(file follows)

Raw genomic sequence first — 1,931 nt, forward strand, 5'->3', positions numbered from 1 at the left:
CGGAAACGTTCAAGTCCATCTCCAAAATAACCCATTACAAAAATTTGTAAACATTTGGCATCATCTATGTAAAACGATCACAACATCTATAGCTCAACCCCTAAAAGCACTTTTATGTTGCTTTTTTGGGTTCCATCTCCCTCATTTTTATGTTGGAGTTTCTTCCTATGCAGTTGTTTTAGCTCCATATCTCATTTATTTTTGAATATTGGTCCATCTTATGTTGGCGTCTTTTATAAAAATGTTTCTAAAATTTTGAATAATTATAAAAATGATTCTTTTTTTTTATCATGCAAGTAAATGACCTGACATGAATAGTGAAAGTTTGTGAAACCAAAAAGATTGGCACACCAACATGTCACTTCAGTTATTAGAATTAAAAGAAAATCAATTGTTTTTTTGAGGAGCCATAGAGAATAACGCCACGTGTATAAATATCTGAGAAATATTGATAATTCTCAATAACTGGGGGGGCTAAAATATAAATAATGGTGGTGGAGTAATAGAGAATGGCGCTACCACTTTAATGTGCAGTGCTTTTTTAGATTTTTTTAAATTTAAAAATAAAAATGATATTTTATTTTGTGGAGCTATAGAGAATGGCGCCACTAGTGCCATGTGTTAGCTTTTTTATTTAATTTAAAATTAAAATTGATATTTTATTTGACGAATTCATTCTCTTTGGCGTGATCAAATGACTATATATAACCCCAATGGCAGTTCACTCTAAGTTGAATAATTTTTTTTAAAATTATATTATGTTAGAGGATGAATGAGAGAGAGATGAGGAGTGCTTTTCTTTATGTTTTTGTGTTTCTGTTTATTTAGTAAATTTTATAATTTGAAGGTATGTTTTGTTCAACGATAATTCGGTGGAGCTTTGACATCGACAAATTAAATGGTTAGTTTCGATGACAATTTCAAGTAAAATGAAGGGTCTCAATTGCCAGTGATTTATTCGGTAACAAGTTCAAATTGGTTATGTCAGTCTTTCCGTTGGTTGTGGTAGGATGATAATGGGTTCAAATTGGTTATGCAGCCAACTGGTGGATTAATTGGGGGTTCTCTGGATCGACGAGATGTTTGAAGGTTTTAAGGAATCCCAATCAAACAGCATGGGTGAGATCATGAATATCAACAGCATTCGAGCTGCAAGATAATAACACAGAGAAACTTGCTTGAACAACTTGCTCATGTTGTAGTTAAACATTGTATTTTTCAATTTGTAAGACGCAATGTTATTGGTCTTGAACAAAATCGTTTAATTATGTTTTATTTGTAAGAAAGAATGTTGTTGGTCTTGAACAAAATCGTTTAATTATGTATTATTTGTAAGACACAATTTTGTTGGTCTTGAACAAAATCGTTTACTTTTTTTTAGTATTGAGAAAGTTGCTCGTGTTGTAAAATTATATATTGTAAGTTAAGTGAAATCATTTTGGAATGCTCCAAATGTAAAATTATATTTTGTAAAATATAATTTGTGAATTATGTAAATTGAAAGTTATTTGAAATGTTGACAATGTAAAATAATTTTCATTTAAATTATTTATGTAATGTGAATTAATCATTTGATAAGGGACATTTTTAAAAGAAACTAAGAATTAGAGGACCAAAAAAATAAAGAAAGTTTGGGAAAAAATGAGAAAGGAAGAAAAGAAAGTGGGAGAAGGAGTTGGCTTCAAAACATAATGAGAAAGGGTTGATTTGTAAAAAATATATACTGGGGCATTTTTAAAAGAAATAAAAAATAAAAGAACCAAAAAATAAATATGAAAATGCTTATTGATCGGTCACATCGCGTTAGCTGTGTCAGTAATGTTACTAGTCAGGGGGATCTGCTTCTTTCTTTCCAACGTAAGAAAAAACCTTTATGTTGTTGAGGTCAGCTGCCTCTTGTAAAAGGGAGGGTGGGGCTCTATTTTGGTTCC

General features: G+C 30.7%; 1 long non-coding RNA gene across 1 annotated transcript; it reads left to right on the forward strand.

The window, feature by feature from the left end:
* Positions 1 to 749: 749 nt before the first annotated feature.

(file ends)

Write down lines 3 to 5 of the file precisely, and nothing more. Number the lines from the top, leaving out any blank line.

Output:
General features: G+C 30.7%; 1 long non-coding RNA gene across 1 annotated transcript; it reads left to right on the forward strand.

The window, feature by feature from the left end:
* Positions 1 to 749: 749 nt before the first annotated feature.